But as a Scot by birth if not by homeland I do have something to say on the subject.
Whatever the outcome it spells the end of Alex Salmond’s political career and probably also that of his chief ally Nicola
Sturgeon. Surely not, I here you cry. To the victor the spoils. But, surprisingly, yes I think it will and here’s why.
Many of those intending to vote YES aren’t SNP voters. They come from a wide range of political affiliations and also from no affiliation at all. Their common goal is Scottish independence and once that is out of the way what happens?
Let’s say 45% of the electorate vote NO. If the vote is in favour of independence then that 45% will hardly reward Alex Salmond with their vote at the first Scottish governmental elections. OK, so what about the 55% that voted YES? Well, if they aren’t normally SNP voters then they will probably return to their normal party allegiances. Let’s say that applies to one 20% the total vote. That leaves the SNP with only 35% of the vote. Maybe it will be enough, but I doubt it. The natural party of government in Scotland is Labour (like it or not). Evidence of this can be seen in the number of Scottish seats
they hold in Whitehall.
Of the 59 Scottish constituencies 41 are held by Labour, 11 by Lib Dems, only 6 by SNP and, as we know, there are more Pandas in Scotland than Tory MPs. There is no reason to believe that the newly independent Scottish parliament will look any different. The one imponderable is what will happen to the dissatisfied Lib Dem voters and I think they will probably go to Labour rather than to the SNP.
Of course if the NO vote prevails then Scottish independence will be off the agenda for a generation or more, so why vote SNP if they can’t deliver on their main political goal?
Either way I think its Bye Bye Alex and Nicola.
Can Scotland survive on its own? Of course it can. There are many small nations in Europe that do. But that doesn’t mean it should. What joy is there in independence if you are worse off than before, as most small countries are when compared to their larger neighbours. Look at the levels of tax that the populations of small nations pay compared to larger ones and you get the idea of how the country is funded. The bigger the country the lower the taxes. More people paying low tax generally raises more money than fewer people paying higher taxes.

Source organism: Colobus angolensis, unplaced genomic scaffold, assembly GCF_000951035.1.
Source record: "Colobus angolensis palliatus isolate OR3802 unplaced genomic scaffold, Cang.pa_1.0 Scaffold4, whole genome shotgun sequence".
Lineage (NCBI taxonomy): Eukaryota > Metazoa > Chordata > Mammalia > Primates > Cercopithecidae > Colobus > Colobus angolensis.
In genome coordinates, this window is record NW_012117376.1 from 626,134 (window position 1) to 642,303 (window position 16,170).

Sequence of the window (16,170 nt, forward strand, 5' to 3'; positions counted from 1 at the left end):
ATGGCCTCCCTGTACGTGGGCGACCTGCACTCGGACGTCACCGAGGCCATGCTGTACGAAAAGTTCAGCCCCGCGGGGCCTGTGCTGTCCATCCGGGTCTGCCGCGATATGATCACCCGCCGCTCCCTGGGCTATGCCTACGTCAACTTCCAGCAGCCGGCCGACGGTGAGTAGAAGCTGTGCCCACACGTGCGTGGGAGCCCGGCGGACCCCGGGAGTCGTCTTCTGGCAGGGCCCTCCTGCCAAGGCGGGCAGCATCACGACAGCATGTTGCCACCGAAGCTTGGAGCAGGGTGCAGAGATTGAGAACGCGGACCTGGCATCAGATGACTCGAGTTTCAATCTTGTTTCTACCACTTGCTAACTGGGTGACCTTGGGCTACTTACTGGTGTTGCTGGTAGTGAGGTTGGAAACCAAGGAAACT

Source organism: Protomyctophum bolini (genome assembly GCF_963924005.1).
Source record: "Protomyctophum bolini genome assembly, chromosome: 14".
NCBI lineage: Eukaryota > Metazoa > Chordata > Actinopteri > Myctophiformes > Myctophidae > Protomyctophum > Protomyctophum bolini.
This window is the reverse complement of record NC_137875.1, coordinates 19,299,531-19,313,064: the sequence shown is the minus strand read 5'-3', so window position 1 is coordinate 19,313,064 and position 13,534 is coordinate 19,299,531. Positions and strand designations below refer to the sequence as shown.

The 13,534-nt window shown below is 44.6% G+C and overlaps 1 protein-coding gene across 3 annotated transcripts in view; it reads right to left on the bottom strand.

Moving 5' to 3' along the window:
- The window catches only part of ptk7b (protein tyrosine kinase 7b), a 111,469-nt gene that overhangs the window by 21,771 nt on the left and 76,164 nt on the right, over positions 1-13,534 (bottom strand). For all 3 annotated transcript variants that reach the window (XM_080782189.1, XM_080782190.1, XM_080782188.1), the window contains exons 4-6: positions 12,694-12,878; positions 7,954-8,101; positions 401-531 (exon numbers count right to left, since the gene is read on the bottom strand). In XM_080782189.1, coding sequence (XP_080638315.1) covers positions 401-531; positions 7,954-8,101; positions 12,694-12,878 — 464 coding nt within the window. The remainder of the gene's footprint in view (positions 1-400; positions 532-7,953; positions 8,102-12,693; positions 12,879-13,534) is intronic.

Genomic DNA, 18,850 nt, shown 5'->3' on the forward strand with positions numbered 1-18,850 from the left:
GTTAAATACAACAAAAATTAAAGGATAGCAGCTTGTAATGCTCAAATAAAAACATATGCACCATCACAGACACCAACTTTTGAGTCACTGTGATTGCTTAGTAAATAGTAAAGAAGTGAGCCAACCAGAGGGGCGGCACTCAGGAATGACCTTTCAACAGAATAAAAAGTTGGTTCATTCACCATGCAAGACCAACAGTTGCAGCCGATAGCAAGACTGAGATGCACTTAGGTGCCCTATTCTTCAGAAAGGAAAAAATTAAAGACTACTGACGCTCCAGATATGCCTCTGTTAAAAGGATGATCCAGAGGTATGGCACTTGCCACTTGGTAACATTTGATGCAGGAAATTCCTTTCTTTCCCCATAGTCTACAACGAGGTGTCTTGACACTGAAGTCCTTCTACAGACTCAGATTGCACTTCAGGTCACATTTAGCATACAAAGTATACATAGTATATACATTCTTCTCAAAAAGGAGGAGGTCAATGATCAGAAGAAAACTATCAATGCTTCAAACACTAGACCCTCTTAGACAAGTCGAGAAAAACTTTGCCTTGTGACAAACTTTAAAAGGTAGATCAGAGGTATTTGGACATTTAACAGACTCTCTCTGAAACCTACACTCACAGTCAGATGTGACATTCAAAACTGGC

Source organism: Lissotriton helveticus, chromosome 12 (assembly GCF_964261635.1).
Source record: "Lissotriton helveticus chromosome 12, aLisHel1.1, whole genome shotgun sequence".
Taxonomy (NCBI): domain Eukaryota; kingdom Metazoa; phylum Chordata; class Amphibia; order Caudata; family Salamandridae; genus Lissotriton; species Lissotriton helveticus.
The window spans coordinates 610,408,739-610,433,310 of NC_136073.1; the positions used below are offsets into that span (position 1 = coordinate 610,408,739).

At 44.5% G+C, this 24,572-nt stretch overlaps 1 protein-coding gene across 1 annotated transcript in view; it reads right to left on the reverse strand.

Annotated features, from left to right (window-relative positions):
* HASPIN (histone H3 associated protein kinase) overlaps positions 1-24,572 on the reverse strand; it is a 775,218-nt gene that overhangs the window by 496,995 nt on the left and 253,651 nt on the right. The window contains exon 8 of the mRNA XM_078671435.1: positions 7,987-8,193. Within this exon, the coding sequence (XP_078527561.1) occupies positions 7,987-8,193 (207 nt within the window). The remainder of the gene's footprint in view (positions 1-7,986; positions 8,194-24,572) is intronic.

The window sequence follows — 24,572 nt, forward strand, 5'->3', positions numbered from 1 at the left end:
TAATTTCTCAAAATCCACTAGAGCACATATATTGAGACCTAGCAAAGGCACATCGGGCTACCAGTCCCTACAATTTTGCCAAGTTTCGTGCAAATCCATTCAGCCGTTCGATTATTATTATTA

But of course Scotland will have the revenue from North Sea Oil, which will make up for the low numbers of tax payers. Well, will it? Not according to the Office of Budget Reform (OBR) as reported in the Scottish Daily Herald . What is also interesting is Alex Salmond’s response to this article, which he dismisses as “stuff and nonsense”. Note, he doesn’t produce figures of his own to counter the OBRs figures, he just dismisses them. I wonder why? And the Herald isn’t the only pessimistic reporter. This is from politics Today . They forecast a £1k spending deficit for every person in Scotland based on oil revenue forecasts. Guess who’s going to have to make up that deficit if the forecasts are even partially correct. Yup, it’ll be Mr and Mrs McScotland. If I were to meet Mr Salmond today I would be asking him to produce the forecasts on which he is basing his promises, but then that’s me. I believe in figures, not politician’s promises.
Some people are saying that this is about where the country should be governed from. It’s not right, they say, that people in The Shetland Isles should be governed from 800 miles away. Now let’s think that one through. In Australia, Canada, USA, Russia, China and Brazil the population seem quite happy to be governed from Canberra, Ottowa, Washington, Moscow, Beijing and Brazilia and those cities are far more than 800 miles from their more far flung populations. Ah, but most of them are federal based systems with state governments to manage local affairs. Er, hello! Devolved government in Edinburgh. Isn’t that pretty much the same thing?
But it’s all about having the Government we vote for, people say. Hey, it’s called democracy. If you vote for the Green Party you never get the government you vote for. At least the majority Labour voters in Scotland do get their choice of government turn-about with the Conservatives. For goodness sake grow up. Meanwhile the Scottish Lib Dems and the Conservatives still won’t get the government they vote for if Scotland goes independent. How’s that for a victory for democracy?
By this time next week the question of Scottish independence will be answered, though of course the mechanics of the break-up, if the vote is YES, will only just be starting to be worked out. I think the saying ‘we live in interesting times’
is most apropos. * I can only hope that the Scots vote with their heads and not their hearts. Independence sounds great, doesn’t it? But it comes with a price tag. Ask any of those countries that have split up over the last few years. When it comes to winners and losers its generally the smaller fragment that loses.
* Supposedly an old Chinese curse, ‘May you live in interesting times’but actually attributable to Frederic R Coudert and made popular by Robert Kennedy in a speech in Cape Town in 1966.
Next week, hopefully a more light hearted blog, but maybe the news agenda will dictate otherwise.